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Lab report December 9th 2008: when is a cliché a cliché

We rocked.

I think I did some pretty damn good playing on December 9th. Nothing life changing perhaps, but I think it was a reasonable contrast my contribution to October and November’s Labs. But here’s the question: how do I know when I’m getting a little too… complacent is the wrong word—comfortable?

Let me clarify this: I’m not talking about the fact that ‘sure you’re feeling sick?’ kicked-off with one of my standard gambits (a small interval flutter that I half stole from Parker and half stole from Ligeti). I know from following, say, George E Lewis’ playing over the years that where you start can be as trivial as you make it (as long, of course, as you end up somewhere interesting).

Anyway, how much of these musico-personal clichés are really a hindrance? Take, for example, the bowed-swell-slide that opens ‘has “it” happened?’. The slide goes up in pitch rather than down. I don’t know if I ever start one of those going down. Not really a problem though is it? certainly not one that I’m going to lose sleep over. I’ll take it as a quirk. Ornette, for example, always sounds like Ornette; I’m not going to fool myself into thinking that I have a transcendental musical personality.

Actually, there is one habit of mine that I will be happy to be rid of. That damp-string-yank-neck-swell whump can go (you can hear it at around the 3:44 mark on ‘i read many literary forms’). It’s a lazy (pointless in its current form) trick and I’m tired of hearing it.

I’m also not talking about ‘shaping’ or ‘form’. I think ‘it’s a miracle (like Moses)’, for example, has a very captivating, moment-by-moment geometry—a result of real-time (re)negotiations and (re)configurations.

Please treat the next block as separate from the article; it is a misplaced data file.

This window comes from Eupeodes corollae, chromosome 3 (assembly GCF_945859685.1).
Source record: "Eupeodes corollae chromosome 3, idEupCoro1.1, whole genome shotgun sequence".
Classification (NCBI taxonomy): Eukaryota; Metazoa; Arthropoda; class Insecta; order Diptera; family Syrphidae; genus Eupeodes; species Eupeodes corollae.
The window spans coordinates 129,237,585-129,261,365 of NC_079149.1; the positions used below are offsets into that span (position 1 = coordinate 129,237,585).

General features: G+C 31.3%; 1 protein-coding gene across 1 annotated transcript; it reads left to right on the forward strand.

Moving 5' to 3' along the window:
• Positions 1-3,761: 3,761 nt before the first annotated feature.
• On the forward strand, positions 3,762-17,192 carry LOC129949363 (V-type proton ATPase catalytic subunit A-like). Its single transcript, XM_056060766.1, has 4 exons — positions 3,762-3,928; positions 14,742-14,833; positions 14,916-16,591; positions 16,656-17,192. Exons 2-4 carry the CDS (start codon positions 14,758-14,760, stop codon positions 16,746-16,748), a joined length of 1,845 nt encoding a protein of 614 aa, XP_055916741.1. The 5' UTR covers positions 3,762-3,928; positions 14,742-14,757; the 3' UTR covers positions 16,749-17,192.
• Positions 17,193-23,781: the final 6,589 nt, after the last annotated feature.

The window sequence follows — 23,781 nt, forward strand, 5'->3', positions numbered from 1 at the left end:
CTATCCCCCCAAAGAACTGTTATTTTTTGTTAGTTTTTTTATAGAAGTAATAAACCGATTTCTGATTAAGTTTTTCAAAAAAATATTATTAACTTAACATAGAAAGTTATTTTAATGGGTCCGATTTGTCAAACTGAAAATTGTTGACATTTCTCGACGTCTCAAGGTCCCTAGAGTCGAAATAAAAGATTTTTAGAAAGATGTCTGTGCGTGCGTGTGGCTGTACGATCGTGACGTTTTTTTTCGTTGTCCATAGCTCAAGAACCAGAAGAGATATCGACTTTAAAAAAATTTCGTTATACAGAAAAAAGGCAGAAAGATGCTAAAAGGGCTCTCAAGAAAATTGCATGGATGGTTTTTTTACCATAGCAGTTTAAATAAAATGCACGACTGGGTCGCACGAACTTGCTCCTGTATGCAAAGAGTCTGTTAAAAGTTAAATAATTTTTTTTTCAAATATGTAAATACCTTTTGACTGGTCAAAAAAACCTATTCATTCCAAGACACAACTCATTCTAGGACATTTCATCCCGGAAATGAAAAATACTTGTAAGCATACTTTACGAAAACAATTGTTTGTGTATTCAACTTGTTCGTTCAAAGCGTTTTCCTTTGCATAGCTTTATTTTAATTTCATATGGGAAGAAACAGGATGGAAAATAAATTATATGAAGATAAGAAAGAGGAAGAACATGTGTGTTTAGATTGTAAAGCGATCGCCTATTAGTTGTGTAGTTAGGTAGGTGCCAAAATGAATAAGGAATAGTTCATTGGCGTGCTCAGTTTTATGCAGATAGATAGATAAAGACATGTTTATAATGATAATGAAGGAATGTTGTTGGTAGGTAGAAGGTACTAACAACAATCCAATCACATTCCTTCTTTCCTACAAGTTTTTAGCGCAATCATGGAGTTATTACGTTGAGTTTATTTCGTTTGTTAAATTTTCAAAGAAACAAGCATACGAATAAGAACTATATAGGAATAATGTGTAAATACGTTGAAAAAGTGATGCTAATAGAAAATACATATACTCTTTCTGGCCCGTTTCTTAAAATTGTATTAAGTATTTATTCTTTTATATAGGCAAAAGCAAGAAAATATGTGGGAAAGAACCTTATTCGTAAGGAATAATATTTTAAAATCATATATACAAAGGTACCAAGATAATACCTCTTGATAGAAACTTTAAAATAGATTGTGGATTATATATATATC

Yet I’m reminded of Mats Gustafsson’s recent performance with The Thing. Why are all the phrases the same length? why are all the ideas of the same quanta?

Things I had to watch out for in the December Lab: for whatever reason, Bruce Coates and I shared the same rhythm. It would have been faaar too easy to enter and exit in (boring, homogenous) sync. For a large part of the first set (‘it’s a miracle…’ and ‘i read many literary forms’) I spent my time staying out of Sarah O’Halloran’s way, and trying not to overlap too much with Bruce. This was trickier than it might sound since I feel reasonably familiar with Bruce’s sound (not surprising considering that we’ve played together quite a bit over the last 12+ months, and I’ve had time to study his playing a bit).

Aside: from my vantage point, Sarah seemed to navigate (create?) her own space without difficulty. Wonder if it felt like that was the case from her side?

And that’s my issue with my playing at this month’s Lab: are my gestures the same size? are my ideas-per-minute constant? I think, on a good day, on the microscopic level, my playing exhibits (complex / interesting / infuriating / contradictory) variation, but I fear that, on a macroscopic level, it’s often (simple / boring / predictable / coherent) uniformity that rules the day. Am I getting too comfortable in this space?

…And am I right in guessing that this performance was a kind of last hurrah before the (Franziska-driven) change?

I don’t, however, want to end on that note: we played well—heck, some of the strongest Stet Lab moments happened this month—and I’m happily listening to these on my iPod. There’s a good rapport between Bruce and I; Neil O’Loghlen’s addition made certain surprising group dynamics available; and Sarah, as I said before, was funny as hell.

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  1. […] the results, well… I’ve wondered about this before, but I’ll ask again: am I getting too comfortable (complacent)? I want to give […]